We've updated our Privacy Policy to make it clearer how we use your personal data.

We use cookies to provide you with a better experience. You can read our Cookie Policy here.


Brain Stimulation During Deep Sleep May Boost Recall Memory

A woman asleep on a bed.
Credit: Zohre Nemati/Unsplash

Want a FREE PDF version of this news story?

Complete the form below and we will email you a PDF version of "Brain Stimulation During Deep Sleep May Boost Recall Memory"

Listen with
Register for free to listen to this article
Thank you. Listen to this article using the player above.

Want to listen to this article for FREE?

Complete the form below to unlock access to ALL audio articles.

Read time: 2 minutes

Researchers have long suspected that a good night’s sleep can improve our memory. The mechanism behind this link has remained unclear. A new study published in the journal Nature Neuroscience by researchers at the University of California Los Angeles Health (UCLA Health) and Tel Aviv University has provided records from inside the brain that support one of the leading theories of memory consolidation during sleep. Electrical stimulation in targeted brain regions may also further improve memory.

How does the brain boost memory during sleep?

A long-held theory suggests that the brain converts new data it has picked up over the day into long-term memories during sleep. At the heart of this ability, suggest sleep scientists, is a crosstalk between the brain’s memory center – the hippocampus – and the seat of higher cognition – the cerebral cortex – while we snooze. This process is suggested to occur during a chunk of our brain’s deep sleep, where our brain waves slow down, and neurons begin a stop-start firing pattern that switches between coordinated electrical fusillades and signal silence.

Itzhak Fried, a professor of neurosurgery, psychiatry and biobehavioral sciences at the David Geffen School of Medicine at UCLA, director of epilepsy surgery at UCLA Health and the study’s co-author, said, “This provides the first major evidence down to the level of single neurons that there is indeed this mechanism of interaction between the memory hub and the entire cortex. It has both scientific value in terms of understanding how memory works in humans and using that knowledge to really boost memory.”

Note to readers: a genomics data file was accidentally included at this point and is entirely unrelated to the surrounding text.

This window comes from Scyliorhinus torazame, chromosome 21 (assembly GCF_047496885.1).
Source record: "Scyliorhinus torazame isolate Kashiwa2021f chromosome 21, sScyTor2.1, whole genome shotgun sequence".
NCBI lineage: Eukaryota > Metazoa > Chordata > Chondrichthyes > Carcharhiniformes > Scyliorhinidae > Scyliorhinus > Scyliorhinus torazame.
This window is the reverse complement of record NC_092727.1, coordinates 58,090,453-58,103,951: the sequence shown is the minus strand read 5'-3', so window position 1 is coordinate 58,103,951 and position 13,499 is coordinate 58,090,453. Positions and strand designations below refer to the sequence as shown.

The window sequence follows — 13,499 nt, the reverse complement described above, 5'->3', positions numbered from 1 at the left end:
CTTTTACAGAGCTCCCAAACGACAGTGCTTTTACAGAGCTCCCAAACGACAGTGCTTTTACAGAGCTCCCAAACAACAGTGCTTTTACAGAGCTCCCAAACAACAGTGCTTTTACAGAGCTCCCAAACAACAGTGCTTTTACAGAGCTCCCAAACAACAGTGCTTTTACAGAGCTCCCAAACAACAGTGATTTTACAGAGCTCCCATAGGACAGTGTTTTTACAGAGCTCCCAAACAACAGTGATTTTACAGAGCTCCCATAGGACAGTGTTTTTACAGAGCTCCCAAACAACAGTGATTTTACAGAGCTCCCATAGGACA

Proving this theory has been a slow struggle for science. Recording from inside the human brain is difficult at the best of times and to do so over the course of a night’s sleep requires a dizzy maze of experimental design quandaries to be completed. Luckily, Fried and colleagues were given a unique opportunity.

A syncing feeling

Their study cohort consisted of 18 epilepsy inpatients at UCLA Health. They had been implanted with electrodes that would allow their physicians to identify the source of their seizures. Over two nights and mornings, Fried’s team were allowed to conduct memory experiments with the patients. Just before sleep, they were shown 25 card pairs consisting of animals matched to iconic celebrities like Marilyn Monroe. They were then tested on their ability to recall the pairings. After a night’s sleep, their memory was assessed again.

On the experiment’s second night, the patients were shown 25 new pairings and tested on recall again. But while they slept, targeted electrical signals were delivered to their brains using a closed-loop system. This technology was primed to wait until the brain signals characteristic of deep sleep were recognized and then deliver gentle pulses of stimulation to help sync up the rapidly firing neurons. Their memory was then tested once again in the morning.

The signals were targeted at different brain regions in different patient groups. In six patients who received the syncing stimulation to white matter – brain tissue mainly consisting of neural connections called axons – in the prefrontal region of the cerebral cortex, stimulation led to better morning memory compared to an undisturbed night’s sleep. Stimulation targeting other brain regions had more mixed outcomes.

The information highway

The team says that their data support the idea that hippocampal–cerebral cortex connections were an important factor in this memory consolidation. “We found we basically enhanced this highway by which information flows to more permanent storage places in the brain,” Fried said. His next goal is to target specific memories, rather than just general recall. “In our new study, we showed we can enhance memory in general,” Fried continued. “Our next challenge is whether we have the ability to modulate specific memories.”

Reference: Geva-Sagiv M, Mankin EA, Eliashiv D, et al. Augmenting hippocampal–prefrontal neuronal synchrony during sleep enhances memory consolidation in humans. Nat Neurosci. 2023:1-11. doi: 10.1038/s41593-023-01324-5 

This article is a rework of a press release issued by UCLA Health. Material has been edited for length and content.